Number of decades that the average of provincial minimum wages in Canada has remained unchanged in real terms. (Source)


The average of all provincial minimum wage rates in Canada in 2013 — about the same value as the 1975 average of minimum wage rates ($10.13 expressed in 2013 dollars). (Source)

Hourly minimum wage gain for Canada’s lowest-paid workers over the past four decades: a single red penny. You know, that currency we thought so useless it’s no longer issued? (Source)



Percentage of all paid employees in Canada earning the minimum wage in 2013. That’s a five per cent increase in the proportion of minimum wage earners since 1997. Ontario and Prince Edward Island are the provinces with the highest proportion of minimum wage earners. (Source)


Annual average before-tax earnings for a minimum wage worker in Alberta who works 35 hours a week year-round. That’s less than the Low-Income Cut-Off (LICO). Alberta has one of the lowest minimum wages in Canada. (Source)


The first year that every province in Canada has decided to set its minimum wage at $10 dollars an hour or more. (Source)


The year that Canada’s federal government stopped raising the federal minimum wage. It’s been dormant for nearly two decades. As a result, it’s been up to provincial governments to set the bar for the minimum wage. (Source)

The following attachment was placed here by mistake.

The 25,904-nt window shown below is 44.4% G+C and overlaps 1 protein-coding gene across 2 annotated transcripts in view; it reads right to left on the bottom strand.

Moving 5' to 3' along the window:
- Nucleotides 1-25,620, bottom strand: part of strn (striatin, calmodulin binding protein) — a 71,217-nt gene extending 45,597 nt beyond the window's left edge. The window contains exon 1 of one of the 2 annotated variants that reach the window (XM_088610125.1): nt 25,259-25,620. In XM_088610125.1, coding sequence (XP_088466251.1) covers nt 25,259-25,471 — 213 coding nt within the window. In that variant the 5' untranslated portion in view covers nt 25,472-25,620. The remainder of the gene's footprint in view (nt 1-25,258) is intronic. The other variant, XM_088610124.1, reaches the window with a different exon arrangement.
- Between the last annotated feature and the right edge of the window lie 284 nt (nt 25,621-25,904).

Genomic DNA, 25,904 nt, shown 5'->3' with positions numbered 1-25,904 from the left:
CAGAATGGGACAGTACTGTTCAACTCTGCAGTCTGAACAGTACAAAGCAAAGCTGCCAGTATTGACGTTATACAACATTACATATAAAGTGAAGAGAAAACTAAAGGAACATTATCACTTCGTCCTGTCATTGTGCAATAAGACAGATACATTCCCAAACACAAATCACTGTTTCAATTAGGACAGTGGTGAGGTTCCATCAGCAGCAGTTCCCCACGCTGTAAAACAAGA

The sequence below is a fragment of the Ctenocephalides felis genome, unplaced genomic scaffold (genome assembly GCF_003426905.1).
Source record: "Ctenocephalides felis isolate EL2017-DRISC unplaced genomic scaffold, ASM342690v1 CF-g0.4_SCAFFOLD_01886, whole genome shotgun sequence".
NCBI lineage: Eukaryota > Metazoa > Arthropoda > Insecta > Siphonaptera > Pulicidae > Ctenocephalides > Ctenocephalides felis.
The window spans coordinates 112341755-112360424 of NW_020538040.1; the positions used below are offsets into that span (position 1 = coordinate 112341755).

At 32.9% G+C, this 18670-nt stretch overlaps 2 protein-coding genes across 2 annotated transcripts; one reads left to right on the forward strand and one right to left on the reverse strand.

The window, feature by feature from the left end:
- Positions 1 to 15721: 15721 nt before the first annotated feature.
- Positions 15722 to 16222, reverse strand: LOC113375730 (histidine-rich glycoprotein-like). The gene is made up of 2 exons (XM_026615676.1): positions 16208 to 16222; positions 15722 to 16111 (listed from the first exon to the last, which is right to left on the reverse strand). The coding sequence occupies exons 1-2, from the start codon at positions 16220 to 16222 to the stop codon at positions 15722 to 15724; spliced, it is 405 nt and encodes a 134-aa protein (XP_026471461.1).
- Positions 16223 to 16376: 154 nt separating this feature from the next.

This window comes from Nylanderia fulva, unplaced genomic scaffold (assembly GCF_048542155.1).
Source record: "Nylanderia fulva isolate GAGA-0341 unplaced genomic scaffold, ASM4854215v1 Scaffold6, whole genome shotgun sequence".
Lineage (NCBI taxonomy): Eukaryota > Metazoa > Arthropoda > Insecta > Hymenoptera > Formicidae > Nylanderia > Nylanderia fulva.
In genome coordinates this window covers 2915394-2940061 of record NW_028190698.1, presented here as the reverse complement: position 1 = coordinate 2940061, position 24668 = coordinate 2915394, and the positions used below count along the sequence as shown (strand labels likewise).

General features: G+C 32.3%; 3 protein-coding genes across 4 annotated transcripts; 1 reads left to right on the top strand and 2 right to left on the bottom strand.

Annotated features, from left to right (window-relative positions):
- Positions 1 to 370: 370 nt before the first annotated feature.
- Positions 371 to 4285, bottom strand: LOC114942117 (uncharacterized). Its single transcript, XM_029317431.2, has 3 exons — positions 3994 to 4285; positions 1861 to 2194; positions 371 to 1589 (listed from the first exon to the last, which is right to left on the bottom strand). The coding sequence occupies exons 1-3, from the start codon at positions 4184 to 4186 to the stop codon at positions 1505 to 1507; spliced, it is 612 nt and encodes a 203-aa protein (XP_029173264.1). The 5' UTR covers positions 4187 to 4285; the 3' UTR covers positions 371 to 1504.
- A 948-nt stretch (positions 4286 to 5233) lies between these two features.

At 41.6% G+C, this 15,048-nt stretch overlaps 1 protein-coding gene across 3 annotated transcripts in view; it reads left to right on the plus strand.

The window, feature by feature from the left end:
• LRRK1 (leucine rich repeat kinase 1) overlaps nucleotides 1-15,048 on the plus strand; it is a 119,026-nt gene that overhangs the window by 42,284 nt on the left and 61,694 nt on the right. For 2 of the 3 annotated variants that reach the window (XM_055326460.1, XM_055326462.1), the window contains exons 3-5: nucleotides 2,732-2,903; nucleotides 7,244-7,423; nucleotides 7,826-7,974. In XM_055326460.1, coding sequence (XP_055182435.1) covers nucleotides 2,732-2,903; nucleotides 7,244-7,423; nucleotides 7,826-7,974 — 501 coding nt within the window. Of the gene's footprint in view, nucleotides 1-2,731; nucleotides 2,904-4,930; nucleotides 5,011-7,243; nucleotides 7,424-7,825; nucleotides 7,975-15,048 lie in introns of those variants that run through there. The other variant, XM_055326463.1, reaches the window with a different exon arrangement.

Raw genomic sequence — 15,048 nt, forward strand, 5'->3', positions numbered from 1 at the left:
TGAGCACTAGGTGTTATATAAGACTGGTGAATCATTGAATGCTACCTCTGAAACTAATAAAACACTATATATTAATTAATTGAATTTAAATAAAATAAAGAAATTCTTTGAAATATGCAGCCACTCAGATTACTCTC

The hourly rate that the New Democratic Party says should be Canada’s federal minimum wage. They suggest raising it in increments over five years. (Source)


The hourly rate that the federal minimum wage would be today if it was set at 60 per cent of the average national industrial wage which, in Canada, was $24.15 an hour in 2013. (Source)


The number of American cities where fast food service workers recently walked off the job in non-violent civil disobedience as part of a grassroots effort to get their sector to pay a minimum of $15 an hour. (Source)


The minimum wage set by Seattle’s new mayor for workers in that city. The minimum wage will rise incrementally, reaching $15 an hour for “schedule A” workers in 2017. Neat fact: the implementation scheme grew out of an advisory committee consisting of labour, business and non-profit representatives. (Source)


Percentage of cases in which two economists found no statistically significant relationship between a higher minimum wage and a negative labour market outcome in Canada between 1983 and 2012 — dispelling long-standing minimum wage mythology. (Source)

The Canadian Centre for Policy Alternative’s Trish Hennessy has long been a fan of Harper Magazine’s one-page list of eye-popping statistics, Harper’s Index. Instead of wishing for a Canadian version to magically appear, she’s created her own index — a monthly listing of numbers about Canada and its place in the world. Hennessy’s Index — A number is never just a number — comes out at the beginning of each month.

Photo: Reid Haithcock/uusc4all/flickr

Hennessy's Index

Hennessy's Index

Trish Hennessy, author of the monthly Hennessy’s Index, is director of the Canadian Centre for Policy Alternatives’ Ontario office. Read back issues of Hennessy’s Index at CCPA: https://www.policyalternatives.ca/index...